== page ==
The bias voltages VBP, VBN applied to the transistors TCS, TL1, and TL2 are generated by a circuit that establishes the same DC currents through the first differential transistor TD1, and the first load transistor TL1, and through the second differential transistor TD2 and the second load transistor TL2. This way, the net DC component of each of the transconductor output currents is zero.

The folded-cascode 540 includes a subtracter/amplifier 542, first through fourth folded-cascode transistors TFC1, TFC2, TFC3, and TFC4, connected as a differential folded-cascode, and first and second current source loads 552 and 554. The common-mode is set by a feedback loop including the subtracter/amplifier 542. The folded-cascode transistors TFC1, TFC2, TFC3 and TFC4 are connected to operate as a current follower. In order to lower the input impedance and to increase the output impedance of the folded-cascode 540, gain-enhancement can be applied to the first and second folded-cascode transistors TFC1 and TFC2.

Although most of the following preferred embodiments are described with reference to folded-cascodes, it should be understood that a cascode could be used as well in each case. The folded-cascode input impedance is considered low enough as to keep the error of the current division at a convenient value, since the input impedance of the folded-cascode can be lowered considerably using techniques such as gain-enhancement. Therefore, for simplicity, in the following calculations the folded-cascode input impedance is considered to be zero.

FIG. 7 is a circuit diagram showing a conventional folded-cascode transconductor 700 with an intermediary resistive divider. As shown in FIG. 7, the folded-cascode transconductor 700 includes a transconductor 510, first and second resistive dividers 720 and 730, and a cascode or folded-cascode 540. The first resistive divider includes first and second resistors R1 and R2. The second resistive divider includes third and fourth resistors R3 and R4.

The differential currents generated by the transconductor 510 (having a transconductance gm) in response to the differential input voltage vin=(vin1−vin2) are steered by the first and second resistive dividers 720 and 730. The currents flowing through the second and fourth resistors R2 and R4, respectively, enter a low input impedance stage as a cascode or a folded-cascode (FC).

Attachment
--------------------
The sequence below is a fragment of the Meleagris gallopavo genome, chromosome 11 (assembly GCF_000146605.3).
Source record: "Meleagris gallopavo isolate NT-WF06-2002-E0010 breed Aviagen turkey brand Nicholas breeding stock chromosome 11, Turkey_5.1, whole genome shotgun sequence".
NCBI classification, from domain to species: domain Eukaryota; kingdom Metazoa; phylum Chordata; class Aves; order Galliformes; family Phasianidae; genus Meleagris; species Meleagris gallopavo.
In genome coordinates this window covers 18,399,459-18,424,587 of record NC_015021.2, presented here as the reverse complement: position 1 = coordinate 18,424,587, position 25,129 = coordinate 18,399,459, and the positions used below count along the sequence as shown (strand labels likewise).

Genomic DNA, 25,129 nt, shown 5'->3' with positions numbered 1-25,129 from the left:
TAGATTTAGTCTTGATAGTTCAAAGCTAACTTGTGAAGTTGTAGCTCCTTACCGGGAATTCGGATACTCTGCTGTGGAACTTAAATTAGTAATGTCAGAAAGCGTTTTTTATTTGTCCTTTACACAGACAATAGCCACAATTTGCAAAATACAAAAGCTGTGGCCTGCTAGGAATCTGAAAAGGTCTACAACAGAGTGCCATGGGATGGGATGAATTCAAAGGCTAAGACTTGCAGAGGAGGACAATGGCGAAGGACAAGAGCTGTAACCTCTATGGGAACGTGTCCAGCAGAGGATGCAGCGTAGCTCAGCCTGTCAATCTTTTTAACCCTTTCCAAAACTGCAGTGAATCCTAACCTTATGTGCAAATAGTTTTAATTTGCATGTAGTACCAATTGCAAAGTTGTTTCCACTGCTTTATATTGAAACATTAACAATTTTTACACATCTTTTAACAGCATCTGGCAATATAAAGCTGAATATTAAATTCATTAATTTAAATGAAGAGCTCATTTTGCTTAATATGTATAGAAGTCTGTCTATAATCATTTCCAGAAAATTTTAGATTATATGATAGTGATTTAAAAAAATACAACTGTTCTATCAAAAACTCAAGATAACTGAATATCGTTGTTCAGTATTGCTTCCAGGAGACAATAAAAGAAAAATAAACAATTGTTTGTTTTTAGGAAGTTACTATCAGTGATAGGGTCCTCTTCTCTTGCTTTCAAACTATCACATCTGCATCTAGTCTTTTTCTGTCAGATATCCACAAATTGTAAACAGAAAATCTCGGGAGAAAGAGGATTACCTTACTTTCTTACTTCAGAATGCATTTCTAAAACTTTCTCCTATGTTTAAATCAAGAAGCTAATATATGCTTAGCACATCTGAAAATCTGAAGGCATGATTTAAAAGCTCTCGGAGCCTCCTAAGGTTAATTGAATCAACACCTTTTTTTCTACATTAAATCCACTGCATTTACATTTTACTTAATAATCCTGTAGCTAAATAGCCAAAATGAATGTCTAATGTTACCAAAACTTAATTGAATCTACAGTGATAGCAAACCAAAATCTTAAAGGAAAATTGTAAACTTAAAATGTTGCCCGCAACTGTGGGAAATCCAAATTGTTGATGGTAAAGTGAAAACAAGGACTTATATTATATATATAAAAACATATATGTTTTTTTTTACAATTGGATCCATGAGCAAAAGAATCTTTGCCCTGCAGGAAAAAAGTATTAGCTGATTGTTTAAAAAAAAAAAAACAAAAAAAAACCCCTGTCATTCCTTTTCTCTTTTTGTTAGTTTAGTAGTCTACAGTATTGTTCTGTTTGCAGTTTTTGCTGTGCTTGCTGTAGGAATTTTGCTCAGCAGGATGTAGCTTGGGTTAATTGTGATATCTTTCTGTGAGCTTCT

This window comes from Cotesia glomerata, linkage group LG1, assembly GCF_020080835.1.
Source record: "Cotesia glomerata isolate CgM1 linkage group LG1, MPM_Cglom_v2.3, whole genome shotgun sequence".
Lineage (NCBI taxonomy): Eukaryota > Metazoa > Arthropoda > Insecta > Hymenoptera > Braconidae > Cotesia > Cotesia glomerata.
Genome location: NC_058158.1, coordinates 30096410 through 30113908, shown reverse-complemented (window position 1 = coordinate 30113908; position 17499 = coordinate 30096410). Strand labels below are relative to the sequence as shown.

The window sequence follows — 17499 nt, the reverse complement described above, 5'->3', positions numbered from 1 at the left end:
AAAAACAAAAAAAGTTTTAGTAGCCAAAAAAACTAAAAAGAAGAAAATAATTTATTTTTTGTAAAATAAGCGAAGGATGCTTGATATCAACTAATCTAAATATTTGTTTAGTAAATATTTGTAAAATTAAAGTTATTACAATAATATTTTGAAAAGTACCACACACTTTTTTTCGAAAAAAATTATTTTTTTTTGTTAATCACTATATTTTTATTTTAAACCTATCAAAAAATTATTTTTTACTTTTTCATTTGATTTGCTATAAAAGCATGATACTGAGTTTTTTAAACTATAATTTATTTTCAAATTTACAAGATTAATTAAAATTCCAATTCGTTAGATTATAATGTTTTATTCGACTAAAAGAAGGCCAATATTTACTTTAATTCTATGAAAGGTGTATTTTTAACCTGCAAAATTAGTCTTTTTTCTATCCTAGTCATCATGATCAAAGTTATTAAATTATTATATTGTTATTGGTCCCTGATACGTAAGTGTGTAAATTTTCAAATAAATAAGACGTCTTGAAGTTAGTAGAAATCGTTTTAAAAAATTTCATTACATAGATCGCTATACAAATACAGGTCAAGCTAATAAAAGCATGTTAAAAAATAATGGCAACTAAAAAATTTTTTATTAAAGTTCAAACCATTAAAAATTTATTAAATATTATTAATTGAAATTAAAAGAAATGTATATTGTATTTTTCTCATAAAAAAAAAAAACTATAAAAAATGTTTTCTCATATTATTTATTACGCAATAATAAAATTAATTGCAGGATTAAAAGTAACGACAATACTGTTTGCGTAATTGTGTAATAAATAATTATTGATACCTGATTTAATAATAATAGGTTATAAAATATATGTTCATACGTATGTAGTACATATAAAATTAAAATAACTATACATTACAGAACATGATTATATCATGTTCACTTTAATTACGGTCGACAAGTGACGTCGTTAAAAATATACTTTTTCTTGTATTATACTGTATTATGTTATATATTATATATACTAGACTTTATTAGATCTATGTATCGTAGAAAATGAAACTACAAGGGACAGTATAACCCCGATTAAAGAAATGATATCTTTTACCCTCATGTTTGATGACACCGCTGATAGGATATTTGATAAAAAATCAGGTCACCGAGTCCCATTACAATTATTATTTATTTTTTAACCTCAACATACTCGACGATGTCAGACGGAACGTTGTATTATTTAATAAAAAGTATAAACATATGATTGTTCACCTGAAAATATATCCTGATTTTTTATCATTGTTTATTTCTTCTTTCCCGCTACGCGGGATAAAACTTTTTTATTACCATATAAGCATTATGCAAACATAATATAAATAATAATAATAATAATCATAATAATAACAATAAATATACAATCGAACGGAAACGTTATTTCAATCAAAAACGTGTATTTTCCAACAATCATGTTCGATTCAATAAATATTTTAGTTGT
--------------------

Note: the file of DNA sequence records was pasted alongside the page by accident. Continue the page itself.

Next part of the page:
The first through fourth resistors R1 to R4 are preferably chosen to have an equal ratio, according to the following equation. R 1 R 2 = R 3 R 4 ( 3 )

The conditions of equation (3) are sufficient for the correct functioning of an ideal implementation of the proposed circuit. However, for an identical loading of the two branches of a real transconductor we will consider the following equalities.

(R 1 =R 3); (R 2= R 4)  (4)

Defining x = R 1 R 1 + R 2 ,

we find that the AC currents injected into the folded-cascode are: i 3 ( R 1 R 1 + R 2 ) i 1 = x i 1 = ( x g m 2 ) v dif ( 5 ) i 4 ( R 3 R 3 + R 4 ) i 2 = x i 2 = ( x g m 2 ) v dif ( 6 )

where gm is the transconductance of the transconductor 510, and vdif is (vin1-vin2). The folded-cascode acts as a current follower, where:

i out1 =i 3 ; i out2 =i 4;  (7)

The differential output current is:

i odif=(i out1 −i out2)=(xg m)v dif=(g m)eq v dif;  (8)

Thus, the whole circuit acts as a transconductor with a reduced equivalent transconductance (gm)eq=(xgm), where 0≦x≦1. The value of the transconductance gm is set by the bias current of the transconductor. The bias can be either fixed or dependent on elements as the temperature or the frequency of a reference signal etc. The disclosed circuit presents a means to obtain an accurate fraction of that transconductance.

First and second preferred embodiments of the present invention are shown in FIGS. 8 and 9. In particular, FIG. 8 is a circuit diagram of a folded-cascode transconductor 800 with an intermediary resistive divider and dummy differential folded-cascode bias, according to the first preferred embodiment of the present invention.

In the circuit of FIG. 8 , the AC ground voltage connected to R1 and R3 in FIG. 7, is provided by a dummy folded-cascode 850, which has identical input circuitry and bias as the active folded-cascode 540. The folded-cascode 540 and the dummy folded-cascode 850 provide identical DC voltages at the ends of the resistors R1, R2, R3, and R4. This way there is no DC current flowing through these resistors.

FIG. 9 is a circuit diagram showing a folded-cascode transconductor 900 with intermediary resistive divider and dummy single-ended folded-cascode bias, according to the second preferred embodiment of the present invention. The circuit of FIG. 9 is the same as that shown in FIG. 8, except that the dummy folded-cascode 850 is replaced by a single low-impedance input folded-cascode 950. This is possible because of the differential nature of the output currents from the transconductor 510.

FIG. 10 is a circuit diagram showing a folded-cascode transconductor 1000 with an intermediary resistive network having a switchable transconductance, according to third and fourth preferred embodiment of the present invention. The circuit of FIG. 10 is derived from the circuit of FIG. 9. The transconductor circuit includes an input transconductor 510, first and second resistor networks 1020 and 1030, an output folded-cascode 540, and a biasing dummy single-ended folded-cascode 950. The first resistor network includes a first plurality of resistors RA1, to RAn connected in a network, and a first plurality of switches SA1 to SAn+1 that connect the outputs of the transconductor 510 to symmetric taps of the first resistor network 1020. Similarly, the second resistor network 1030 includes a second plurality of resistors RB1, to RBn connected in a network, and a second plurality of switches SB1 to SBn+1 that connect the outputs of the transconductor 510 to symmetric taps of the second resistor network 1030. In each case, n is an integer greater than 1.